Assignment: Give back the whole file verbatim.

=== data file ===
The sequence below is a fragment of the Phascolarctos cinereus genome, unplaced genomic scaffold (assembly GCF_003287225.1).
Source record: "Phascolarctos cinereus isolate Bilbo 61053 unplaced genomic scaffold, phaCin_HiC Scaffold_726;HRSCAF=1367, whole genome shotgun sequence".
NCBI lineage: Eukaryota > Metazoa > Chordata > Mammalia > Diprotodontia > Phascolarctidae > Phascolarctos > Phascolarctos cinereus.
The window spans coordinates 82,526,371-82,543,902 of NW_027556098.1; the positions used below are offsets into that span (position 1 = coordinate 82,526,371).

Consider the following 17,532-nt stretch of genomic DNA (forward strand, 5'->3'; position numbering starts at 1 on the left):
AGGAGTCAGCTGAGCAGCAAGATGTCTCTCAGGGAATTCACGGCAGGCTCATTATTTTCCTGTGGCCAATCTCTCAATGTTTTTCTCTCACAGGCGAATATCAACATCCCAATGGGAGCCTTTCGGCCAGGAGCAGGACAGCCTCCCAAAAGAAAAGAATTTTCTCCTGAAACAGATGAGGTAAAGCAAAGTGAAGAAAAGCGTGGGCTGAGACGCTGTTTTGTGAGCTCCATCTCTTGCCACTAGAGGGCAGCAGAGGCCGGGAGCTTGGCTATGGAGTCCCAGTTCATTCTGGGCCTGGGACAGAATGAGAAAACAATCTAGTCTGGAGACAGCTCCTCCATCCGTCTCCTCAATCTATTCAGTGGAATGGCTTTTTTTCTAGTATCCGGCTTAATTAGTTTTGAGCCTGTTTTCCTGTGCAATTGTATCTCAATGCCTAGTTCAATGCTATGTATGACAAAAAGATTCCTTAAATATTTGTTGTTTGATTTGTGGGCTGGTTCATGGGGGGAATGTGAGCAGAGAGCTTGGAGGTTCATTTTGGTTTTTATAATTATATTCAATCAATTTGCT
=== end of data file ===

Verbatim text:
The sequence below is a fragment of the Phascolarctos cinereus genome, unplaced genomic scaffold (assembly GCF_003287225.1).
Source record: "Phascolarctos cinereus isolate Bilbo 61053 unplaced genomic scaffold, phaCin_HiC Scaffold_726;HRSCAF=1367, whole genome shotgun sequence".
NCBI lineage: Eukaryota > Metazoa > Chordata > Mammalia > Diprotodontia > Phascolarctidae > Phascolarctos > Phascolarctos cinereus.
The window spans coordinates 82,526,371-82,543,902 of NW_027556098.1; the positions used below are offsets into that span (position 1 = coordinate 82,526,371).

Consider the following 17,532-nt stretch of genomic DNA (forward strand, 5'->3'; position numbering starts at 1 on the left):
AGGAGTCAGCTGAGCAGCAAGATGTCTCTCAGGGAATTCACGGCAGGCTCATTATTTTCCTGTGGCCAATCTCTCAATGTTTTTCTCTCACAGGCGAATATCAACATCCCAATGGGAGCCTTTCGGCCAGGAGCAGGACAGCCTCCCAAAAGAAAAGAATTTTCTCCTGAAACAGATGAGGTAAAGCAAAGTGAAGAAAAGCGTGGGCTGAGACGCTGTTTTGTGAGCTCCATCTCTTGCCACTAGAGGGCAGCAGAGGCCGGGAGCTTGGCTATGGAGTCCCAGTTCATTCTGGGCCTGGGACAGAATGAGAAAACAATCTAGTCTGGAGACAGCTCCTCCATCCGTCTCCTCAATCTATTCAGTGGAATGGCTTTTTTTCTAGTATCCGGCTTAATTAGTTTTGAGCCTGTTTTCCTGTGCAATTGTATCTCAATGCCTAGTTCAATGCTATGTATGACAAAAAGATTCCTTAAATATTTGTTGTTTGATTTGTGGGCTGGTTCATGGGGGGAATGTGAGCAGAGAGCTTGGAGGTTCATTTTGGTTTTTATAATTATATTCAATCAATTTGCT